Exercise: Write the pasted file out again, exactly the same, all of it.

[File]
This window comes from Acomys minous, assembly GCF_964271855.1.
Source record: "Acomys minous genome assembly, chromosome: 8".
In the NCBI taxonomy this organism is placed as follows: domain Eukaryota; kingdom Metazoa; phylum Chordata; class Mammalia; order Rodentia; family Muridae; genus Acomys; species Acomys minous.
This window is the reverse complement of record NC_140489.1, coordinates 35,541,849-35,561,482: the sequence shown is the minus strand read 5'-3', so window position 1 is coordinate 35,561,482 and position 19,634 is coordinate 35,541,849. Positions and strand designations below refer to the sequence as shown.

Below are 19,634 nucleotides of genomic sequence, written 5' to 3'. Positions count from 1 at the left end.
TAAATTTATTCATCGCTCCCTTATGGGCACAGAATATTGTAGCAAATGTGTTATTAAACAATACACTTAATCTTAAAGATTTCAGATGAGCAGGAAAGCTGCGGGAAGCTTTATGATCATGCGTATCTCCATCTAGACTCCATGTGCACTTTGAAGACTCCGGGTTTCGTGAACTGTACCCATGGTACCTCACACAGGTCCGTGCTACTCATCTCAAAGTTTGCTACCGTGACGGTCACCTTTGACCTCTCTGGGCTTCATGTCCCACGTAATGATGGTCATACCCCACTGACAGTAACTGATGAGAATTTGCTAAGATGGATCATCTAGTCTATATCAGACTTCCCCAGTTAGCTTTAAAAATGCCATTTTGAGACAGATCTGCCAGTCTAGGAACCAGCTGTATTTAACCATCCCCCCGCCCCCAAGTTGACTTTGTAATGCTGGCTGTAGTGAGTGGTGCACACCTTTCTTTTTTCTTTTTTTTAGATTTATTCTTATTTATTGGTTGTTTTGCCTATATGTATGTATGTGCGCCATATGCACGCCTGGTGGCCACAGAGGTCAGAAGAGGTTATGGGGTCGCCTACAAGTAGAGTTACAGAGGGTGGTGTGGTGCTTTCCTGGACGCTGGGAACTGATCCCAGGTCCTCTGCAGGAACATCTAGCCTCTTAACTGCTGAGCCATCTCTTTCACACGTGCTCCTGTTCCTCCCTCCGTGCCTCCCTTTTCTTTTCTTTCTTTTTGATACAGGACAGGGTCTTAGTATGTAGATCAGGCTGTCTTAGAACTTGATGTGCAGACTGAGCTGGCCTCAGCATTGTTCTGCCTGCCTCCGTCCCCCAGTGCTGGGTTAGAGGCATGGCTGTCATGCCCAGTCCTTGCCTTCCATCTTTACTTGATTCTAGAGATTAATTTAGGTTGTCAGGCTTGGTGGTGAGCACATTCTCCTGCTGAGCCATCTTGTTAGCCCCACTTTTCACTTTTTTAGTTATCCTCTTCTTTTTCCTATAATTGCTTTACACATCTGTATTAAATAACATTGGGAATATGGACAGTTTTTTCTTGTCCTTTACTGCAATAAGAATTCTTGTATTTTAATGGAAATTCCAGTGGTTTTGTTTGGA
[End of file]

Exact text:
This window comes from Acomys minous, assembly GCF_964271855.1.
Source record: "Acomys minous genome assembly, chromosome: 8".
In the NCBI taxonomy this organism is placed as follows: domain Eukaryota; kingdom Metazoa; phylum Chordata; class Mammalia; order Rodentia; family Muridae; genus Acomys; species Acomys minous.
This window is the reverse complement of record NC_140489.1, coordinates 35,541,849-35,561,482: the sequence shown is the minus strand read 5'-3', so window position 1 is coordinate 35,561,482 and position 19,634 is coordinate 35,541,849. Positions and strand designations below refer to the sequence as shown.

Below are 19,634 nucleotides of genomic sequence, written 5' to 3'. Positions count from 1 at the left end.
TAAATTTATTCATCGCTCCCTTATGGGCACAGAATATTGTAGCAAATGTGTTATTAAACAATACACTTAATCTTAAAGATTTCAGATGAGCAGGAAAGCTGCGGGAAGCTTTATGATCATGCGTATCTCCATCTAGACTCCATGTGCACTTTGAAGACTCCGGGTTTCGTGAACTGTACCCATGGTACCTCACACAGGTCCGTGCTACTCATCTCAAAGTTTGCTACCGTGACGGTCACCTTTGACCTCTCTGGGCTTCATGTCCCACGTAATGATGGTCATACCCCACTGACAGTAACTGATGAGAATTTGCTAAGATGGATCATCTAGTCTATATCAGACTTCCCCAGTTAGCTTTAAAAATGCCATTTTGAGACAGATCTGCCAGTCTAGGAACCAGCTGTATTTAACCATCCCCCCGCCCCCAAGTTGACTTTGTAATGCTGGCTGTAGTGAGTGGTGCACACCTTTCTTTTTTCTTTTTTTTAGATTTATTCTTATTTATTGGTTGTTTTGCCTATATGTATGTATGTGCGCCATATGCACGCCTGGTGGCCACAGAGGTCAGAAGAGGTTATGGGGTCGCCTACAAGTAGAGTTACAGAGGGTGGTGTGGTGCTTTCCTGGACGCTGGGAACTGATCCCAGGTCCTCTGCAGGAACATCTAGCCTCTTAACTGCTGAGCCATCTCTTTCACACGTGCTCCTGTTCCTCCCTCCGTGCCTCCCTTTTCTTTTCTTTCTTTTTGATACAGGACAGGGTCTTAGTATGTAGATCAGGCTGTCTTAGAACTTGATGTGCAGACTGAGCTGGCCTCAGCATTGTTCTGCCTGCCTCCGTCCCCCAGTGCTGGGTTAGAGGCATGGCTGTCATGCCCAGTCCTTGCCTTCCATCTTTACTTGATTCTAGAGATTAATTTAGGTTGTCAGGCTTGGTGGTGAGCACATTCTCCTGCTGAGCCATCTTGTTAGCCCCACTTTTCACTTTTTTAGTTATCCTCTTCTTTTTCCTATAATTGCTTTACACATCTGTATTAAATAACATTGGGAATATGGACAGTTTTTTCTTGTCCTTTACTGCAATAAGAATTCTTGTATTTTAATGGAAATTCCAGTGGTTTTGTTTGGA